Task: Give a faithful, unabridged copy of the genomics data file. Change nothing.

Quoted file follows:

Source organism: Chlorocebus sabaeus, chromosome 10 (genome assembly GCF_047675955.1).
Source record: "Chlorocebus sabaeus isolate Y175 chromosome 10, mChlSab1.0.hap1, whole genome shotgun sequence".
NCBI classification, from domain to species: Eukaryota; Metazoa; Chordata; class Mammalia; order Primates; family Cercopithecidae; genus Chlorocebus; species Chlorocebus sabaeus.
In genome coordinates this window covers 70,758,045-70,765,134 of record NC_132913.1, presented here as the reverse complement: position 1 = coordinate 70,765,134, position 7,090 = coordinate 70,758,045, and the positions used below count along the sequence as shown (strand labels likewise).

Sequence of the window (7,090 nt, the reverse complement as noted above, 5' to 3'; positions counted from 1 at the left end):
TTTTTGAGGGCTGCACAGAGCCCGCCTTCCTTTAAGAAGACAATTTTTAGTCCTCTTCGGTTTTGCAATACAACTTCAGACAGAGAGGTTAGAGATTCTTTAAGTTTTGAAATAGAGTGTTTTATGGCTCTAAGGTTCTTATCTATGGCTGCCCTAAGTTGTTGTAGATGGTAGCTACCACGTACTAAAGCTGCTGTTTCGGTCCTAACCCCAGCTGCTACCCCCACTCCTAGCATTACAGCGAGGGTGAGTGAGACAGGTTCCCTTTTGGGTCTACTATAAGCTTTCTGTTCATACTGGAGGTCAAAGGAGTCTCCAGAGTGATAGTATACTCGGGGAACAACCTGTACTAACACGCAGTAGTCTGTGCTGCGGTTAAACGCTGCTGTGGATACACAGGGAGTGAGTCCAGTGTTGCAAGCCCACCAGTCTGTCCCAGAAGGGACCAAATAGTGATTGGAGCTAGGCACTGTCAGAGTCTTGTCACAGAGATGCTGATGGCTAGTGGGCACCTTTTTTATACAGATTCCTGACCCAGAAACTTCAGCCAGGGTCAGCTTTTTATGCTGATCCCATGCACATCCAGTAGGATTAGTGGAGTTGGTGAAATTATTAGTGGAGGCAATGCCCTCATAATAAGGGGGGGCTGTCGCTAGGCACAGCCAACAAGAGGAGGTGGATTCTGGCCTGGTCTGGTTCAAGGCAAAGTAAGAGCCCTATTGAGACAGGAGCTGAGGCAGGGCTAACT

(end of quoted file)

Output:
Source organism: Chlorocebus sabaeus, chromosome 10 (genome assembly GCF_047675955.1).
Source record: "Chlorocebus sabaeus isolate Y175 chromosome 10, mChlSab1.0.hap1, whole genome shotgun sequence".
NCBI classification, from domain to species: Eukaryota; Metazoa; Chordata; class Mammalia; order Primates; family Cercopithecidae; genus Chlorocebus; species Chlorocebus sabaeus.
In genome coordinates this window covers 70,758,045-70,765,134 of record NC_132913.1, presented here as the reverse complement: position 1 = coordinate 70,765,134, position 7,090 = coordinate 70,758,045, and the positions used below count along the sequence as shown (strand labels likewise).

Sequence of the window (7,090 nt, the reverse complement as noted above, 5' to 3'; positions counted from 1 at the left end):
TTTTTGAGGGCTGCACAGAGCCCGCCTTCCTTTAAGAAGACAATTTTTAGTCCTCTTCGGTTTTGCAATACAACTTCAGACAGAGAGGTTAGAGATTCTTTAAGTTTTGAAATAGAGTGTTTTATGGCTCTAAGGTTCTTATCTATGGCTGCCCTAAGTTGTTGTAGATGGTAGCTACCACGTACTAAAGCTGCTGTTTCGGTCCTAACCCCAGCTGCTACCCCCACTCCTAGCATTACAGCGAGGGTGAGTGAGACAGGTTCCCTTTTGGGTCTACTATAAGCTTTCTGTTCATACTGGAGGTCAAAGGAGTCTCCAGAGTGATAGTATACTCGGGGAACAACCTGTACTAACACGCAGTAGTCTGTGCTGCGGTTAAACGCTGCTGTGGATACACAGGGAGTGAGTCCAGTGTTGCAAGCCCACCAGTCTGTCCCAGAAGGGACCAAATAGTGATTGGAGCTAGGCACTGTCAGAGTCTTGTCACAGAGATGCTGATGGCTAGTGGGCACCTTTTTTATACAGATTCCTGACCCAGAAACTTCAGCCAGGGTCAGCTTTTTATGCTGATCCCATGCACATCCAGTAGGATTAGTGGAGTTGGTGAAATTATTAGTGGAGGCAATGCCCTCATAATAAGGGGGGGCTGTCGCTAGGCACAGCCAACAAGAGGAGGTGGATTCTGGCCTGGTCTGGTTCAAGGCAAAGTAAGAGCCCTATTGAGACAGGAGCTGAGGCAGGGCTAACT